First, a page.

With 7 billion people on this planet, it sometimes feels like we are 1 in 7 billion. The feelings of separateness and disconnection are a result of the bigger societies in which we live and easily ingest into our way of living. The truth is, we are all connected and we all crave that connection to what life is. Our spirits thrive when being given love, support and companionship because we are all part of one another experiencing life. Ayurveda connects us to the concept that pure conciousness Purusha and pure matter Prakriti represent the origin of all things. And with the theory of the 5 elements, we come to recognize that we are part of everything that is ether, air, earth, water, and fire. As human beings, we have a great capacity to recognize ourselves in each other. The relationships, we create and nurture in our lives, create opportunities to know ourselves more fully and to learn the lessons of our own personal evolutional.
It is common to perceive good health in terms of diet and exercise and the individual efforts put into bettering ourselves, but there are inklings of our journey that fill the summation of our whole living experience. In Ayurveda, even the subtlest of energies that influence our being are considered important to our health. There are continuous layers in which we can uncover and polish within ourselves and within the world we live. The concept of community and friendship is not often talked about in the context of health. But why? Our very survival once depended on the concept of a tribe working together to survive. That survival in simple context could be understood as a need for food and shelter, but it extended far beyond that. The relationships build amongst the tribe are what sustained the spirit and gave us the deeper nourishment that simple survival lacked. The capacity and ability to share oneself and be truly known by another is, perhaps, an ingredient to health we do not value enough within our modern society. So, the question becomes, "how do we create friendships that nourishes our spirit and sustain the subtle energies within each of us?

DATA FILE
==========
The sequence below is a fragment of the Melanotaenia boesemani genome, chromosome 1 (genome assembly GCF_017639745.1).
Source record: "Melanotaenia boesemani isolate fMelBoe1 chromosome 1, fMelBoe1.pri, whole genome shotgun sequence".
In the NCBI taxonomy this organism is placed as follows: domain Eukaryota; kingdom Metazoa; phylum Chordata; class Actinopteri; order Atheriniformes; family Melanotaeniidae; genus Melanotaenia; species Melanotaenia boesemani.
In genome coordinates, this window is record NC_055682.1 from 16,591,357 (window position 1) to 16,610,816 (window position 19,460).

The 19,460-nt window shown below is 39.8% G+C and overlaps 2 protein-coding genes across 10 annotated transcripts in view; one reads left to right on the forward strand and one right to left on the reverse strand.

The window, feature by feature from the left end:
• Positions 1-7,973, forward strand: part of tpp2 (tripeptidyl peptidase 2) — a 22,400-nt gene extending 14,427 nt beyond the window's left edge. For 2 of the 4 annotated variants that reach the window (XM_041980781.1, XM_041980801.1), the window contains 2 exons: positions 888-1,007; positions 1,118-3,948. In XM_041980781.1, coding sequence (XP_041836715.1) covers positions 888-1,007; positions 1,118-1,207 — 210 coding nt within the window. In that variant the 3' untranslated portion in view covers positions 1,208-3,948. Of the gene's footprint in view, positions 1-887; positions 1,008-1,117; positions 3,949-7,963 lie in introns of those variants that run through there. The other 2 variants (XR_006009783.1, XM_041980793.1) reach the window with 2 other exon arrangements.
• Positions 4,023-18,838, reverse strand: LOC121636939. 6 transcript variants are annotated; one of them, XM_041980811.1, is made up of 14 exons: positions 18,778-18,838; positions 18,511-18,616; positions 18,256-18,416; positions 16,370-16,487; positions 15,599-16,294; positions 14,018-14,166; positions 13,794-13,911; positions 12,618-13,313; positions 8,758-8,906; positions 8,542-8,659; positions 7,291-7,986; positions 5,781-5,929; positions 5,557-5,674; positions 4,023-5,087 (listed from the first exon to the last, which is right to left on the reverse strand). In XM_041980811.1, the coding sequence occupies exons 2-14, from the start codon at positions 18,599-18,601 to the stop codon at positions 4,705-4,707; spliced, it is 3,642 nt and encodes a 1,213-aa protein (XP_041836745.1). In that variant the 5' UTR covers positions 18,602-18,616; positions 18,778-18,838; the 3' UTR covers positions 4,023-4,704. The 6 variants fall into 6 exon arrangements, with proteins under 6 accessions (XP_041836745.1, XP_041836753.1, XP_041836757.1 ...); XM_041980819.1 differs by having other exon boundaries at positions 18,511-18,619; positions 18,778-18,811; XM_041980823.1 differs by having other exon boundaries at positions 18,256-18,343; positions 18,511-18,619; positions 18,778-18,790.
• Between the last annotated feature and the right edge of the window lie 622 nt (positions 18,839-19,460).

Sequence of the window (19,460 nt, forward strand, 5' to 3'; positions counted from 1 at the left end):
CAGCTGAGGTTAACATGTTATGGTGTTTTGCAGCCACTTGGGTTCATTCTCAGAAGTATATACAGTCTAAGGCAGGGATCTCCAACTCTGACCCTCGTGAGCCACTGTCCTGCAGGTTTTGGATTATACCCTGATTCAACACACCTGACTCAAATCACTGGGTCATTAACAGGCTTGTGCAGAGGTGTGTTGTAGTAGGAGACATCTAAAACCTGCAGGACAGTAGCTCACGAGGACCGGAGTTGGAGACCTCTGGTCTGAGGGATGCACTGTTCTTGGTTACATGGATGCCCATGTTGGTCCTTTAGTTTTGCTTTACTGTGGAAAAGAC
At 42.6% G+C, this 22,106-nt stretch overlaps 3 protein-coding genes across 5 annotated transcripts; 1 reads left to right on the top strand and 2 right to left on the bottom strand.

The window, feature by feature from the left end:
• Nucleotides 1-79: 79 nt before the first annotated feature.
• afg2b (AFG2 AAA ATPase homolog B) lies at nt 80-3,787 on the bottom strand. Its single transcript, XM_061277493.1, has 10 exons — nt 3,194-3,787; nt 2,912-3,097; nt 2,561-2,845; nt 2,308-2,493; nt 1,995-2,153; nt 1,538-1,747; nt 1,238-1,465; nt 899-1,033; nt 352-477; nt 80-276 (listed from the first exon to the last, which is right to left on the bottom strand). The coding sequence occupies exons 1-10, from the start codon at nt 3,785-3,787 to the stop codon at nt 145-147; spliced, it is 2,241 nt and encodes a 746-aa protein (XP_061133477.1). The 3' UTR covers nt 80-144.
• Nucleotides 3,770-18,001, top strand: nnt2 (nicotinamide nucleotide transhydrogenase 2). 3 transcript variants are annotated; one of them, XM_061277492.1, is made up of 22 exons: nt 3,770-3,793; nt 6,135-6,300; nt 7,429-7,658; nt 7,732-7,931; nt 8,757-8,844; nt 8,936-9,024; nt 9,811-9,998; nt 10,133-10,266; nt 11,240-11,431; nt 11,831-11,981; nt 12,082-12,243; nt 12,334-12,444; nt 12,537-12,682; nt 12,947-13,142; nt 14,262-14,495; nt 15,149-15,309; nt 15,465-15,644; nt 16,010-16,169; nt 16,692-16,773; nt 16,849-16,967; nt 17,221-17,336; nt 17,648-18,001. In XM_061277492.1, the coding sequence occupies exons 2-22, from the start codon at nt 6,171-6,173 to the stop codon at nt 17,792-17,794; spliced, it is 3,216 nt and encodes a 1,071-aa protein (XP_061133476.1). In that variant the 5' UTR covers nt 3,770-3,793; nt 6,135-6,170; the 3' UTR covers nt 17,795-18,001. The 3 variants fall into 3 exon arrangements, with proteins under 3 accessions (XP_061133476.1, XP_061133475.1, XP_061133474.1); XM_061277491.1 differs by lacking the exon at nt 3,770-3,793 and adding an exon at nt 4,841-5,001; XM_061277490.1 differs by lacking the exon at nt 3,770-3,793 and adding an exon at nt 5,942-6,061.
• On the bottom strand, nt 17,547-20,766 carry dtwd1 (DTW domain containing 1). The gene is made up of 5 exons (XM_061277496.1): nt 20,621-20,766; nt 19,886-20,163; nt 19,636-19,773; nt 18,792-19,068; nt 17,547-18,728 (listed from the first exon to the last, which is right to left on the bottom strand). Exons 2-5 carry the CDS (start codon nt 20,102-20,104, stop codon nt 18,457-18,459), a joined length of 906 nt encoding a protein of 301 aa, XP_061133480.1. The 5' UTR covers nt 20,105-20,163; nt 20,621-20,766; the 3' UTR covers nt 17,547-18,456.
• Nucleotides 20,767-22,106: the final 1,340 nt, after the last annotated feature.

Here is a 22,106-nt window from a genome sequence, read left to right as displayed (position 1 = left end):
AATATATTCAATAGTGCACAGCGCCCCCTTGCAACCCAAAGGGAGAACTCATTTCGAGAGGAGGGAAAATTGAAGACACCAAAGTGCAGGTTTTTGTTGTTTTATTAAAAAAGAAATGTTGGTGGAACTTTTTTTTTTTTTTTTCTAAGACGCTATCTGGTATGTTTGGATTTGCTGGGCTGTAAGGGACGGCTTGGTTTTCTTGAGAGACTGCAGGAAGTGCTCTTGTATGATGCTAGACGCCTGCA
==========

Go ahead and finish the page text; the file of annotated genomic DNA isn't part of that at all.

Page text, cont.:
Shasta Nelson, a woman I’ve had the pleasure of meeting, dedicates her life’s work to helping others achieve meaningful friendships. She believes in the power of friendship and speaks openly about the health benefits it offers. She writes, “There is hardly anything else in life that impacts us more than our circle of friends. Healthy friendships are said to not only be the number one factor that determines whether women will survive breast cancer, but it also reduces stress, increases happiness, extends longevity, determines whether we'll accomplish our goals, and builds up our immune system. If friendship was every thought to be fluffy and optional, research is coming down on it being one of the most significant things we can do for our health.”
As with anything in life, cultivating a new practice takes time and effort: eating well, exercising, meditating, learning a new skill, etc. Friendship is not something we can rush into with perfection. It is something that requires our time, our attention and our love. Investing our energy in another person does require a commitment to making ourselves available and being present for them, but it also requires that they do the same for us. By being part of a community and having quality friendships, we are gifted the opportunity to share our life and be an important part of someone else’s. I believe that friendship has the power to increase our sense of purpose, add to our sense of happiness, reduce stress, and fortify us during times of challenge. The current of life pulls us through times of great prosperity in every sense of the word, and it drops us at the basis of an ebb without notice. That continuous ebb and flow of life is inevitable and though we manage through it with our own sustenance, the ability to call upon support in good times and bad can help us keep our feet on the ground.
This week’s focus is about friendship. Who is someone who inspires you to be your best and is there for you no matter what? Dedicate some time this week to making it known, that this person is meaningful to you. Invite them over for a meal, write them a letter, make time for them in your busy schedule. These sacred friendships you have in your life are there for you to nurture. Give yourself to them. By investing your time and energy in those who care for you and bring out the best in you, you will more fully enjoy the best of times and survive the worst of times. The more you put into cultivating healthy friendships, the more you add to the quality of your overall health and happiness. Set aside time for those you treasure. They need to know how important they are and it’s likely you’ll end up knowing how important you are too.
Best Regards to your Health and Happiness,
Megan Fleming for Marin Ayurveda
Ayurvedic Health Educator